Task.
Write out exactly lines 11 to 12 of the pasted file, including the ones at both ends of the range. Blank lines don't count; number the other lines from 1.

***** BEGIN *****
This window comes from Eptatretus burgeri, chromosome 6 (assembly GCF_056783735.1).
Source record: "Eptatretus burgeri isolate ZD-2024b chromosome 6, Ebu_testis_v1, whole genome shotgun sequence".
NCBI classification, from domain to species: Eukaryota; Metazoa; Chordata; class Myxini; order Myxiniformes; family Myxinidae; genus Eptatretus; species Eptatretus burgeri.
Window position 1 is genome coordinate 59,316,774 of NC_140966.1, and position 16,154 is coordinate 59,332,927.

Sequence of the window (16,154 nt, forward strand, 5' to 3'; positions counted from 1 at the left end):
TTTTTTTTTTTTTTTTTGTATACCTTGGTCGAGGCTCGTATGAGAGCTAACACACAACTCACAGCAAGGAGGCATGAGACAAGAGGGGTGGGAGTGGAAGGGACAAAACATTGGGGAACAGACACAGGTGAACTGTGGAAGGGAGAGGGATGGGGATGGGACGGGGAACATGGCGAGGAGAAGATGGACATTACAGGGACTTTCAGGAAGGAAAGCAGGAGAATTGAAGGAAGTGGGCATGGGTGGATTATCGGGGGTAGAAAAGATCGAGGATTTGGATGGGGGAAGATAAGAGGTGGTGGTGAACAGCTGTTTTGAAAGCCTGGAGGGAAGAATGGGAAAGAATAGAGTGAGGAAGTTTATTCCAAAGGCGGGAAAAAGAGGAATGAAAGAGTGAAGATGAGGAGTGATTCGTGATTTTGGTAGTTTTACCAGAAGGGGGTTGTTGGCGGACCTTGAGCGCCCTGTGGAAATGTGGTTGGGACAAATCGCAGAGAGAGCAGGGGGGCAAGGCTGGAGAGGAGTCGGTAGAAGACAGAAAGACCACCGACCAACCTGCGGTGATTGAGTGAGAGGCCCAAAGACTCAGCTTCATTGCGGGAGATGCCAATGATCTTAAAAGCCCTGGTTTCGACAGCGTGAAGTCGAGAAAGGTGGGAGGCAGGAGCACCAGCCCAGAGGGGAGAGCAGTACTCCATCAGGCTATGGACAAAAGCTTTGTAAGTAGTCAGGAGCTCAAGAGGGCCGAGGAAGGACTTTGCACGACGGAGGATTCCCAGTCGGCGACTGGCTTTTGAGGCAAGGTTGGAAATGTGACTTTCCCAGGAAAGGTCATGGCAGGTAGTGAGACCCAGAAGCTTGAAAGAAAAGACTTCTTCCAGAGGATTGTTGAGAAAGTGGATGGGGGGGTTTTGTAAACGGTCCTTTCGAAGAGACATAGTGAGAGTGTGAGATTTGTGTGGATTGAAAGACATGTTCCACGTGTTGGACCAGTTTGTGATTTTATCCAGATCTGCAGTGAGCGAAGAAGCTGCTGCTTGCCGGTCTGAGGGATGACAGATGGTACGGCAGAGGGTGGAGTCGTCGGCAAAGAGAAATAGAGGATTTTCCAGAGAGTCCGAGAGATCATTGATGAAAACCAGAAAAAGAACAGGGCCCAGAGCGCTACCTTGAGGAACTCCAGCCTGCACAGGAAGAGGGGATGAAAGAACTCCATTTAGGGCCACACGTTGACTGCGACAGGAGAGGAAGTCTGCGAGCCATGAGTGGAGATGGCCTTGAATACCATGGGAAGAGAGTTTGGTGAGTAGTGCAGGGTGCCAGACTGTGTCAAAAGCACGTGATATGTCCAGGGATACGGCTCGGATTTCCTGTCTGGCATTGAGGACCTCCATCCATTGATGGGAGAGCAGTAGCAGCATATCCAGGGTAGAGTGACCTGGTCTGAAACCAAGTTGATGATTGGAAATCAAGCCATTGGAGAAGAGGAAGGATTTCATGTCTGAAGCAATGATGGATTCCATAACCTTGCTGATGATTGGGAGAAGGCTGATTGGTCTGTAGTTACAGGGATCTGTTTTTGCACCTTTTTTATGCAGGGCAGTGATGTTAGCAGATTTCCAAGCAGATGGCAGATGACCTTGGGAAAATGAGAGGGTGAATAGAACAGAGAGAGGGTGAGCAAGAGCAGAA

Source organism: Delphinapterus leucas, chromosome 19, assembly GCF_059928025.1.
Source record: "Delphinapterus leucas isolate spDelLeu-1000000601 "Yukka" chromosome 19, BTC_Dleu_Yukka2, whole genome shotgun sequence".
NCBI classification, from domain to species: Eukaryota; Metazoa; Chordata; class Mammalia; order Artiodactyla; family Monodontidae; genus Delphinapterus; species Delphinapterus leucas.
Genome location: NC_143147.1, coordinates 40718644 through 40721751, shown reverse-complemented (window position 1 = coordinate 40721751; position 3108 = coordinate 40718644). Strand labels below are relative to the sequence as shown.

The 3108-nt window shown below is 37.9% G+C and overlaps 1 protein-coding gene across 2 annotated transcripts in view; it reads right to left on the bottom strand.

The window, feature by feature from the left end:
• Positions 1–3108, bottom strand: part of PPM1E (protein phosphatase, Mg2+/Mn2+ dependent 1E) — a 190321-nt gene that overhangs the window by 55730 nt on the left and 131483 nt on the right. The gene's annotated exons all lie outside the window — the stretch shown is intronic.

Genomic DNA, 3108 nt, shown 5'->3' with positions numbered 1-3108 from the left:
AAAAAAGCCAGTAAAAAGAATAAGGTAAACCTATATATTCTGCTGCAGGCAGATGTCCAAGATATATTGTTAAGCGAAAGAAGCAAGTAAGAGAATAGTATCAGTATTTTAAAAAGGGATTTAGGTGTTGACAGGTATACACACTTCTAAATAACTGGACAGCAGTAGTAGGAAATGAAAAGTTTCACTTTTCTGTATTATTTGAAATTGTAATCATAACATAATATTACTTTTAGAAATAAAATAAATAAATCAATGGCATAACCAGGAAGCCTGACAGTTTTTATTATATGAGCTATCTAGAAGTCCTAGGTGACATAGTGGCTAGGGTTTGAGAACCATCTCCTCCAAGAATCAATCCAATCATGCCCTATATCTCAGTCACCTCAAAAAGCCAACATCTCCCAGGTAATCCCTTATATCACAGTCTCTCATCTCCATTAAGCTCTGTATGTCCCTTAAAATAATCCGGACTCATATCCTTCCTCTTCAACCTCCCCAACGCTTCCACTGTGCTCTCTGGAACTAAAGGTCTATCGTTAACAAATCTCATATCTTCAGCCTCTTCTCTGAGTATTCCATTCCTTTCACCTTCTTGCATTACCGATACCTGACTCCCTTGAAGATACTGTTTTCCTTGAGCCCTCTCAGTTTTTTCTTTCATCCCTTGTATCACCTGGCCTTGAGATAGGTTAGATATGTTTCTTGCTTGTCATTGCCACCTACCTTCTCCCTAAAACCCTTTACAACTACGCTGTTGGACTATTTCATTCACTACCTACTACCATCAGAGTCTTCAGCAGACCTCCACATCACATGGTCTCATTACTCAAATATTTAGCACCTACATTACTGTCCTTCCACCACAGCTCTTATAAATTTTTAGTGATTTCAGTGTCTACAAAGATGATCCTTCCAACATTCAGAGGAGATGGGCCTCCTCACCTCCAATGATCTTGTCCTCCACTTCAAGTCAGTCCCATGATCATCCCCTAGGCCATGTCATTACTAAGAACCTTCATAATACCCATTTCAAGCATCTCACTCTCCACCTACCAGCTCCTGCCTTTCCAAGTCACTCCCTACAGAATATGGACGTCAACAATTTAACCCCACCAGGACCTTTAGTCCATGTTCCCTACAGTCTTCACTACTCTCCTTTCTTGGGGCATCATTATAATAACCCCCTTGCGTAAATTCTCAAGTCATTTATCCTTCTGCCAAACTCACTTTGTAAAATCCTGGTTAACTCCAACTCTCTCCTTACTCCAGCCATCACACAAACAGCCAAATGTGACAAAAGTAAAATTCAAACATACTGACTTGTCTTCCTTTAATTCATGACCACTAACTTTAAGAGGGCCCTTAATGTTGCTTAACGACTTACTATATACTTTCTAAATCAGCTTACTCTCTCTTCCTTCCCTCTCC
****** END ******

The 3108-nt window shown below is 37.9% G+C and overlaps 1 protein-coding gene across 2 annotated transcripts in view; it reads right to left on the bottom strand.

The window, feature by feature from the left end: